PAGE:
Haunted by Davids
I observed fairly early on that the names of everyday boys and men, and those of the men in the romantic short stories in Nan’s old Woman’s Realms belonged to two different subsets of men’s names. Boys in my class, for instance, tended to be called John, James, Robert, William, Michael, David, Richard, Thomas, Charles or Gary. I remember one Andrew – but he was quite exotic – and one Paul – but of course he was Polish. What we didn’t have were any Dirks, Aidens, Bryces, Calebs, Dantes or Micahs.
I guessed, correctly, that a plain big lumpy girl like me was never going to snare herself a Micah. But I was haunted by Davids, for some reason. Everywhere I went, throughout my life there a David would “happen to be”. For some reason all Davids seemed to like me, whereas no other-named kind of man did.
I didn’t even like Davids, at least not in a marrying way. Davids sounded as if they ought to be round-shouldered and work in shoe shops, bringing out boxes of shoes to shoehorn onto your ungrateful feet; or perhaps behind the desk at the library, pathetically eager to help you locate obscure non-fictions in the card-index system or to point you in the direction of French dictionaries.
And so I married a man with another ordinary-ish man’s name. I didn’t particularly like it, but it was attached to him so I married it. Over the next twenty-two years or so I came to feel that I might have been better off with a David after all. Coincidentally, Devon Aunt chose to name all her rescue cats David. One stray, furry David after another, for thirty years or so.
Apple Peel and Cherry Pips
Halloween used to be a good time to find out the name of your future mate. At Halloween, it was said, a girl might see his face reflected dimly in a mirror – maybe standing behind you. I wonder if clothed or unclothed… Then there was the game with the apple core. You peeled an apple, being sure to keep the peel in a single piece, and tossed the peel over your shoulder, where it would – or might – form the initial of your husband to be.
Alternatively you could line up hazelnuts along a hot grate, giving each hazelnut the name of a prospective husband. Then you would recite:
If you love me, pop and fly; if you hate me, burn and die!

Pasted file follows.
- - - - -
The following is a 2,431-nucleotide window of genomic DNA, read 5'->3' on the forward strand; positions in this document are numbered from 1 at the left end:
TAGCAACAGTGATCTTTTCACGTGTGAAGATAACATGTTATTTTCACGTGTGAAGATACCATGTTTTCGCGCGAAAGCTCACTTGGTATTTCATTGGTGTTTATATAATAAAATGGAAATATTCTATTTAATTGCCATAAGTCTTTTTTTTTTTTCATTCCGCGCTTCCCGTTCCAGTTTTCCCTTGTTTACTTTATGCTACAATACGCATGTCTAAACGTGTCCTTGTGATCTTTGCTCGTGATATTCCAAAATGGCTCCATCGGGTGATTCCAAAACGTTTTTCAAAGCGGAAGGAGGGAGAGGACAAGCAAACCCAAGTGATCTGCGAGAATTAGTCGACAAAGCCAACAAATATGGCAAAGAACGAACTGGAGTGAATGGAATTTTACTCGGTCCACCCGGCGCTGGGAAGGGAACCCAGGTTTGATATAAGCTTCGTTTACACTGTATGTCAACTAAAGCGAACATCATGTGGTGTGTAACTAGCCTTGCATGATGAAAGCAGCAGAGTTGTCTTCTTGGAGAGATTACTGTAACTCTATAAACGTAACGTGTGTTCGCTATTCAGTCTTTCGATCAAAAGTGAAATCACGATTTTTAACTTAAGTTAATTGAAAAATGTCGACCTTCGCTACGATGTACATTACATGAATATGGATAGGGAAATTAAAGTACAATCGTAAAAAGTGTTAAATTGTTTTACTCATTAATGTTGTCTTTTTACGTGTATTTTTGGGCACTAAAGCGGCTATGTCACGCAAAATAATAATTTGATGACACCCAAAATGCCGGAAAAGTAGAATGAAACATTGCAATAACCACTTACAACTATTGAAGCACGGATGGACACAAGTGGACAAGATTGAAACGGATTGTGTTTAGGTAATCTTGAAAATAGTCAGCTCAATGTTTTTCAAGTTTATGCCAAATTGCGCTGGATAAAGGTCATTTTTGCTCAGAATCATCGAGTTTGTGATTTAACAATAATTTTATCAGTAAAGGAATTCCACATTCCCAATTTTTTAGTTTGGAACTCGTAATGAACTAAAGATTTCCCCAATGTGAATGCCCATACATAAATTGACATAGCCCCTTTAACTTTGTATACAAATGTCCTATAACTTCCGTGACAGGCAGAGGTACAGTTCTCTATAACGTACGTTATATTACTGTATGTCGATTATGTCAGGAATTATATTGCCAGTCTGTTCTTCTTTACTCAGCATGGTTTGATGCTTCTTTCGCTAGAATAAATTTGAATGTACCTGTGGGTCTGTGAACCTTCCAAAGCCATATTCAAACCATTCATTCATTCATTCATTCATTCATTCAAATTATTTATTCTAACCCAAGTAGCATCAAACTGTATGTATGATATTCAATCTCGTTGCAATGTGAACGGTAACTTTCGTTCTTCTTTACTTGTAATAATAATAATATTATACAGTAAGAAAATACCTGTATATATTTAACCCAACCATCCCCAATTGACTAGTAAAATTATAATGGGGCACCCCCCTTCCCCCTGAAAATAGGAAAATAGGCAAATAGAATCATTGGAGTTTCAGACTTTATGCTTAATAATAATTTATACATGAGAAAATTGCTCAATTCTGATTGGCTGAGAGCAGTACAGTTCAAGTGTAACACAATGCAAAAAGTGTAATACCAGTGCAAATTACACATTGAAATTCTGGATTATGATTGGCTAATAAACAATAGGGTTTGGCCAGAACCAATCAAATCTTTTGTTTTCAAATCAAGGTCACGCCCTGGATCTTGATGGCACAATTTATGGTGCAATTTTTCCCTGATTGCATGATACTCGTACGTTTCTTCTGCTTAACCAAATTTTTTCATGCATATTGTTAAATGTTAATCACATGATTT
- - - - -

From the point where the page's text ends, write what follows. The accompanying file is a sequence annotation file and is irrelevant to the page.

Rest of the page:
A variation – such of the nuts as cracked would be the fickle suitors.
Or you could place your shoes in the form of a letter ‘T’ (representing Thor’s hammer) and say
Hoping this night my true love to see, I place my shoes in the form of a “T”.
And then there were the cherry stones, which you placed around the rim of your plate as you ate them. My Nan actually taught me this one:
Tinker, Tailor, Soldier, Spy, Rich Man, Poor Man, Beggar Man, Thief.
Nan preserved cherries in the summer from the cherry tree in the garden and we ate them in the winter, from thick glass jars arrayed on shelves around the top of the living room, just underneath the ceiling. But what I couldn’t understand was how one Sunday I was going to marry a Thief and the next a Rich Man, and so ad infinitum, all winter long. And if I didn’t like what appeared I could always eat another cherry.
Apparently there was also Silk, Satin, Muslin, Rags. That was what you would be married in. But Nan didn’t teach me that.
The Green Oil Lamp
I have only ever been to a fortune teller twice in my life. The second one asked me if I was married to a long-distance lorry driver, as she sensed my husband seemed to be absent a lot. I wanted to tell her that you didn’t need a long-distance lorry to seem to be absent a lot. A shed at the bottom of the garden would do just as well.
The first fortune teller had been the vicar’s wife, in a small but elaborate tent, masquerading as Gypsy Rose Something Or Other. I was quite young, and it was at a fête in the grounds of the local “big house”. I remember I had just failed to get the metal ring along yards of wiggly electrified loops, and was looking for something else to do. And thinking back – yes, I was dressed as Florence Nightingale in a longish skirt and a white apron, and clutching a green oil lamp.
I had been in for the fancy dress competition because Mum told me I must, and I hadn’t had any more success with that than the metal ring and the electrified snake. The green oil lamp occupied one entire small hand, and it was greasy and smelled of paraffin. I wanted to put it down somewhere and forget about it but I couldn’t, because Mum had told me I mustn’t.
The vicar’s wife looked at me despairingly from beneath her curtain-ring fringed headscarf. Then she waved her hands about and around her crystal ball. You will have four children and, um, an operation when you are forty, she pronounced, and snatched my penny or tuppence from the hand that wasn’t holding the oil lamp.
I waited for those four children with an odd superstitious confidence, considering I knew it was only the vicar’s wife; and I felt quite aggrieved when not only did the promised four offspring not arrive, but none did. And I do believe I rather dreaded that operation, which also did not happen – or at least not when it was supposed to.